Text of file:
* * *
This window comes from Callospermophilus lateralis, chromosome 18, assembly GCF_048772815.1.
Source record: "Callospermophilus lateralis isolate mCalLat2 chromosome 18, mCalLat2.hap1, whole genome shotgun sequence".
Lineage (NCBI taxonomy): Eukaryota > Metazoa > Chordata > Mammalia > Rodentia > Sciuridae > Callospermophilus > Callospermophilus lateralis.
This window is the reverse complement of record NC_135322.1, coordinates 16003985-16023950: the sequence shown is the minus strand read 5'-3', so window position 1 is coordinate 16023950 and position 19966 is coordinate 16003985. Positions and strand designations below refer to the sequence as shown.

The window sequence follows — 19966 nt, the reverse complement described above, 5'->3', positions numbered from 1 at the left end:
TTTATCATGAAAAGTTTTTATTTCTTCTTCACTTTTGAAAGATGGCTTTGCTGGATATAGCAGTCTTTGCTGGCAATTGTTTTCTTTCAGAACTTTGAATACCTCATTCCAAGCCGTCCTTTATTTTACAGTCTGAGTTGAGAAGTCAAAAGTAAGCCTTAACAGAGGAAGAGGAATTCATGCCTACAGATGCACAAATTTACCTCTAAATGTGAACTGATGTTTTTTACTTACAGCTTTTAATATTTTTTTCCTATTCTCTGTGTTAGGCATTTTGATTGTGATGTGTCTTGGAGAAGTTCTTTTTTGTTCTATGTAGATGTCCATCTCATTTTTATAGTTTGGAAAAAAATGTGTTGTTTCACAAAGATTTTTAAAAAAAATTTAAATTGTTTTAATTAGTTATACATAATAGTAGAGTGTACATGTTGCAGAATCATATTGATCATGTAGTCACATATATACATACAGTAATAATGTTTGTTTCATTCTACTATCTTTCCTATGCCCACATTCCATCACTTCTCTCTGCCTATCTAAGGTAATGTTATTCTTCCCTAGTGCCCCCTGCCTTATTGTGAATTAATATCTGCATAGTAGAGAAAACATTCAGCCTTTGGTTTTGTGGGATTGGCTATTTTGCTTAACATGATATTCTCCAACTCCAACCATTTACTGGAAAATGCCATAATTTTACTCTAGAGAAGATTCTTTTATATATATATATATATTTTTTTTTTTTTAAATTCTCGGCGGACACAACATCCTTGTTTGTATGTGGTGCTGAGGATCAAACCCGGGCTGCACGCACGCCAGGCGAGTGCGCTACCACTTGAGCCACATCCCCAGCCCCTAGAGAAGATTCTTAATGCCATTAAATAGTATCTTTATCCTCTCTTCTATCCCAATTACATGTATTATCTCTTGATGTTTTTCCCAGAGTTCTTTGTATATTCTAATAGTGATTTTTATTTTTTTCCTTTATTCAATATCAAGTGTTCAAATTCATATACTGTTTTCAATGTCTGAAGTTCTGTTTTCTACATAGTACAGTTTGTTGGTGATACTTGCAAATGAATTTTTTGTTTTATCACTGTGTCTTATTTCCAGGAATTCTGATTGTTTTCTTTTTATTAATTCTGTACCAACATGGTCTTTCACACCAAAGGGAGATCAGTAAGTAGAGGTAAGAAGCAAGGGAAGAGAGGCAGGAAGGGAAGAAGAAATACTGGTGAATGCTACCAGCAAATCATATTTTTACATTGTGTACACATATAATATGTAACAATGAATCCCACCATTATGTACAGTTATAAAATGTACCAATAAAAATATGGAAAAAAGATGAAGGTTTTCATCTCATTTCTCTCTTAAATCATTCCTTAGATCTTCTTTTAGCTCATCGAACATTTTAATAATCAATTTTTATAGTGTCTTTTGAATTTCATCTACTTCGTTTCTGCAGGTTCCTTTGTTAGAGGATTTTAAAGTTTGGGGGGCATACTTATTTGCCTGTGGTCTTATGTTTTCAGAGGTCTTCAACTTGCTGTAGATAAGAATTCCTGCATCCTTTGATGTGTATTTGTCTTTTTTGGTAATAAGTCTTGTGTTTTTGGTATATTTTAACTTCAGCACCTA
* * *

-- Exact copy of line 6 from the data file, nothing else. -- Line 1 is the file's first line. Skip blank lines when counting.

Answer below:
TTTATCATGAAAAGTTTTTATTTCTTCTTCACTTTTGAAAGATGGCTTTGCTGGATATAGCAGTCTTTGCTGGCAATTGTTTTCTTTCAGAACTTTGAATACCTCATTCCAAGCCGTCCTTTATTTTACAGTCTGAGTTGAGAAGTCAAAAGTAAGCCTTAACAGAGGAAGAGGAATTCATGCCTACAGATGCACAAATTTACCTCTAAATGTGAACTGATGTTTTTTACTTACAGCTTTTAATATTTTTTTCCTATTCTCTGTGTTAGGCATTTTGATTGTGATGTGTCTTGGAGAAGTTCTTTTTTGTTCTATGTAGATGTCCATCTCATTTTTATAGTTTGGAAAAAAATGTGTTGTTTCACAAAGATTTTTAAAAAAAATTTAAATTGTTTTAATTAGTTATACATAATAGTAGAGTGTACATGTTGCAGAATCATATTGATCATGTAGTCACATATATACATACAGTAATAATGTTTGTTTCATTCTACTATCTTTCCTATGCCCACATTCCATCACTTCTCTCTGCCTATCTAAGGTAATGTTATTCTTCCCTAGTGCCCCCTGCCTTATTGTGAATTAATATCTGCATAGTAGAGAAAACATTCAGCCTTTGGTTTTGTGGGATTGGCTATTTTGCTTAACATGATATTCTCCAACTCCAACCATTTACTGGAAAATGCCATAATTTTACTCTAGAGAAGATTCTTTTATATATATATATATATTTTTTTTTTTTTAAATTCTCGGCGGACACAACATCCTTGTTTGTATGTGGTGCTGAGGATCAAACCCGGGCTGCACGCACGCCAGGCGAGTGCGCTACCACTTGAGCCACATCCCCAGCCCCTAGAGAAGATTCTTAATGCCATTAAATAGTATCTTTATCCTCTCTTCTATCCCAATTACATGTATTATCTCTTGATGTTTTTCCCAGAGTTCTTTGTATATTCTAATAGTGATTTTTATTTTTTTCCTTTATTCAATATCAAGTGTTCAAATTCATATACTGTTTTCAATGTCTGAAGTTCTGTTTTCTACATAGTACAGTTTGTTGGTGATACTTGCAAATGAATTTTTTGTTTTATCACTGTGTCTTATTTCCAGGAATTCTGATTGTTTTCTTTTTATTAATTCTGTACCAACATGGTCTTTCACACCAAAGGGAGATCAGTAAGTAGAGGTAAGAAGCAAGGGAAGAGAGGCAGGAAGGGAAGAAGAAATACTGGTGAATGCTACCAGCAAATCATATTTTTACATTGTGTACACATATAATATGTAACAATGAATCCCACCATTATGTACAGTTATAAAATGTACCAATAAAAATATGGAAAAAAGATGAAGGTTTTCATCTCATTTCTCTCTTAAATCATTCCTTAGATCTTCTTTTAGCTCATCGAACATTTTAATAATCAATTTTTATAGTGTCTTTTGAATTTCATCTACTTCGTTTCTGCAGGTTCCTTTGTTAGAGGATTTTAAAGTTTGGGGGGCATACTTATTTGCCTGTGGTCTTATGTTTTCAGAGGTCTTCAACTTGCTGTAGATAAGAATTCCTGCATCCTTTGATGTGTATTTGTCTTTTTTGGTAATAAGTCTTGTGTTTTTGGTATATTTTAACTTCAGCACCTA